It's irritating as hell when somebody RSVPs "YES" to your wedding invitation, and then fails to attend when your big day arrives. It's doubly irritating when that person accepted on behalf of a date, as well. Nope, the random date didn't come to your wedding, either. So that's somewhere in the neighborhood of $200-$600, per missing couple, needlessly spent on food, booze, cake, favors, etc. for nobody. There are no take-home containers from higher-end wedding receptions.
I blogged about how to handle wedding no shows after one couple made themselves famous in international news for billing AWOL wedding guests for the meals they didn't eat. The whole thing made me laugh, but I was quick to remind all those brides and grooms out there who might be considering such a move that sending no show wedding guests a bill is DEFINITELY in poor taste. Playing tit-for-tat to see who can be ruder isn't a happy memory the bride and groom want to have. It's always better to take the high road in this situation, and do nothing at all.
Trust me, if you decide to breach etiquette and go after the offending parties (people who are theoretically close to you, or they never should have been invited in the first place), those who hear about your actions won't condemn the no show couple (except perhaps to your face). They'll be gossiping as fast as they can text about how the classless bride and groom billed the hapless guests who couldn't come due to illness, a missing babysitter, a last minute work emergency, or whatever. The bride and groom will end up the bad guys in the inevitable meme.
Most wedding and event professionals agree with me - you won't accomplish anything by out-tackying the person who was tasteless in the first place. But that hasn't stopped more people from jumping on board the "pay if you don't play" train. There have been various news stories about parents billing the parents of other children who failed to attend birthday parties they'd accepted an invite to without calling to regret. And sadly, even more brides and grooms are going after the errant guests.
Since I've made my opinion on this point of wedding etiquette rather clear, I was shocked to receive a request to review a new wedding app created solely for this purpose. There are already hundreds of apps to help with the online wedding invitation process, including those that send reminders to guests about RSVP deadlines, and even collect dinner order preferences. But none of the existing apps does what this one does. Thank God for small favors. This app should never have been created and I sincerely hope, for the little bit of wedding civility that remains in this world, that it never becomes something acceptable to use.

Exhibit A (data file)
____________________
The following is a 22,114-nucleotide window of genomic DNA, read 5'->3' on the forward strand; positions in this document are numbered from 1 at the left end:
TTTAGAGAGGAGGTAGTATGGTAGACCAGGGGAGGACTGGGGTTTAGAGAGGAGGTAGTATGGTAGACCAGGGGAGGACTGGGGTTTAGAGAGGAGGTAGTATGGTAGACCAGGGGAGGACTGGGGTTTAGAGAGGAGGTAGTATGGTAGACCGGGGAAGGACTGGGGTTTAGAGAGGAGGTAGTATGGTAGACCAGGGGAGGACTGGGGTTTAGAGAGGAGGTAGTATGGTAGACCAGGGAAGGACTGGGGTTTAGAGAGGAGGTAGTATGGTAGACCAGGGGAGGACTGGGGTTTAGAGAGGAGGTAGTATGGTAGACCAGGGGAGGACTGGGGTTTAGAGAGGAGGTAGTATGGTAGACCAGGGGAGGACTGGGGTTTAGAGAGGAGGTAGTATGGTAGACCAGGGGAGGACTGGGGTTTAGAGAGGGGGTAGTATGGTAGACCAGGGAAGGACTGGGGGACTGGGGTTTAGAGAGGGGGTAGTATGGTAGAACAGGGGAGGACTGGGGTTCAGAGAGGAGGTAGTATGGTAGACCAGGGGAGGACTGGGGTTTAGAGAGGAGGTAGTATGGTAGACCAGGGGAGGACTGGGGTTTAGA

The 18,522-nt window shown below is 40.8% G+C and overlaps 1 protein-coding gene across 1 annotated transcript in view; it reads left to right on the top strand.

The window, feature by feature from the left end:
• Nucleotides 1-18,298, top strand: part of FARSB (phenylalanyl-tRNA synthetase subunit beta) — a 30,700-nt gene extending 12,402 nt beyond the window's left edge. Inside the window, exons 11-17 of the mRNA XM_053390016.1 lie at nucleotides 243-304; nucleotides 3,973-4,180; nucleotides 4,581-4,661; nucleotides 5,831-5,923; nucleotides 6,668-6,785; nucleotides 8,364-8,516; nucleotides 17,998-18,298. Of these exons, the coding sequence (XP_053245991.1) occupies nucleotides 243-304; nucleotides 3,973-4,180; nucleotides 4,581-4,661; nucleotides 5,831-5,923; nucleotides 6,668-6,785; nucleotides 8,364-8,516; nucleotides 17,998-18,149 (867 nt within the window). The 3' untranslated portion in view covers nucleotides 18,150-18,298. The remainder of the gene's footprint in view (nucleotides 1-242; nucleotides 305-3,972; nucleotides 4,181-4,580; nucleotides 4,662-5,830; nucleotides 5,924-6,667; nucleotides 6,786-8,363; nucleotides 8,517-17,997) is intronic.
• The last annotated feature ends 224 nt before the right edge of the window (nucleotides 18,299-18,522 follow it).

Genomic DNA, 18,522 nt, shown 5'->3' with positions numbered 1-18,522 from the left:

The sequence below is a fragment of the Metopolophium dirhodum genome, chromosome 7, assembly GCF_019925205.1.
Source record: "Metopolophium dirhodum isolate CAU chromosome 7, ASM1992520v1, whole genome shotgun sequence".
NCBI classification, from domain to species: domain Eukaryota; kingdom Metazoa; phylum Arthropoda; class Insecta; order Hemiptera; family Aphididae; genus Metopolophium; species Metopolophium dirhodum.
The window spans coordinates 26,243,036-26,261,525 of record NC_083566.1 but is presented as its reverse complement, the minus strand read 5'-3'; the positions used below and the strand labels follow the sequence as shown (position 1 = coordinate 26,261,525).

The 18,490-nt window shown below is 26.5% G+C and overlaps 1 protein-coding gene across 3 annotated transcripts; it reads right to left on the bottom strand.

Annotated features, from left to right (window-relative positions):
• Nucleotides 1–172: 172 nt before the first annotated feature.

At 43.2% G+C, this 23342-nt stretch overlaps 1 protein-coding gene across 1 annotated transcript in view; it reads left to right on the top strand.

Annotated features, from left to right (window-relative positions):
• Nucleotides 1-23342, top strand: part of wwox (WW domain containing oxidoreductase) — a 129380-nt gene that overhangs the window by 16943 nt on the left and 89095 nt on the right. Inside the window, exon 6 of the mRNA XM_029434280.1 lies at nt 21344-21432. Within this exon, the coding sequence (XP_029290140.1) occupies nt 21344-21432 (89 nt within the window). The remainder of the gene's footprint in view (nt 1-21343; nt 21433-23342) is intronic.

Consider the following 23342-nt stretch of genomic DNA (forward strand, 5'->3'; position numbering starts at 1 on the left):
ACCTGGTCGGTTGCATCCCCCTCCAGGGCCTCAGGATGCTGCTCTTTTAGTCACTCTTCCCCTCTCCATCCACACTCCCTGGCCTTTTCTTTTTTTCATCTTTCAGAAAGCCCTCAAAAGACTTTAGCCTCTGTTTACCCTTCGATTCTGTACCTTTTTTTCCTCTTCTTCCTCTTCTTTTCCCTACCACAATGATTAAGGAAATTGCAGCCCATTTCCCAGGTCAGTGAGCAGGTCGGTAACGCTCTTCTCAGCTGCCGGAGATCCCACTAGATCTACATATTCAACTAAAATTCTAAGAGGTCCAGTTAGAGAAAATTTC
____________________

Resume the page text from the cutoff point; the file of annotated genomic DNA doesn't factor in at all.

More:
The app they're pitching me is called "RAYN" and it is marketed as "the app that back-charges Wedding Reception Guests who don't show." No, I'm not kidding.
This is their home page, which is still under development. In fact, they're offering tacky brides and grooms who might want to use it a free chance to try out the beta-version now. Have at it! Wait... please don't.
Here's how it works (pay attention - this is totally disturbing):
1 - RAYN app sends your wedding invitation to your wedding guests.
2 - Guests RSVP "Yes" or "No."
3 - If the guests accept your invitation, they are then asked to provide their credit card information for "accountability" purposes.
4 - Guests who attend your wedding will never see anything on their credit card (and hopefully they'll forget that you ever asked for their info).
5 - Guests who no show at your wedding will be "back-charged" the cost of their empty seat at your wedding reception.
Shortly after that, I predict the shit will hit the fan as they tell all your mutual friends (and people who don't even know you) about the rude way you billed their credit card for your missed wedding reception when poor so-and-so's mother was in an accident and they had to skip the wedding at the last minute. Ouch!
I am completely horrified. If you're not, you need to go back and read all of that again. I mean, it is one thing to decide to throw tradition to the wind and do your wedding invitation process entirely online. It's another thing entirely to ask for a credit card to hold their reservation. Even rental car companies don't do that!
The creators of this new app sent it to me asking for feedback - I'm still wondering why they even thought I would spend one second thinking this was a good idea. I've blogged to the contrary. Certainly, I think it's rude to no show at a wedding. But as I've said before, charging your guests for their empty seats is actually worse.
I fear the mere existence of this app would make some brides and grooms think it's an acceptable approach to confirming your wedding guests - it's not. The app's slogan should be "Invitation Management for the Rudest Couples Out There."
If you're THAT concerned you're going to have a bunch of people blow off your big day, perhaps you'd better re-evaluate that guest list before you begin sending invitations. Are you worried about a lot of no shows? Why? Are you inviting more people to get more gifts? Did you invite everybody from your office because you were afraid to hurt feelings? I assure you, you'll do far more damage requesting a credit card number to hold your boss's reservation at your wedding than you would have by not inviting your employer at all.
People with manners don't skip weddings - after they've accepted the invitation - without a really good reason. Brides and grooms with manners don't charge their AWOL guests for the dinner they missed. It's as simple as that. If the thought of somebody pulling a no show at your wedding makes you THAT angry, perhaps you should consider a simple elopement. That way you only have to worry about the wedding couple showing up.
Until next time, happy wedding planning from Sandy Malone Weddings & Events!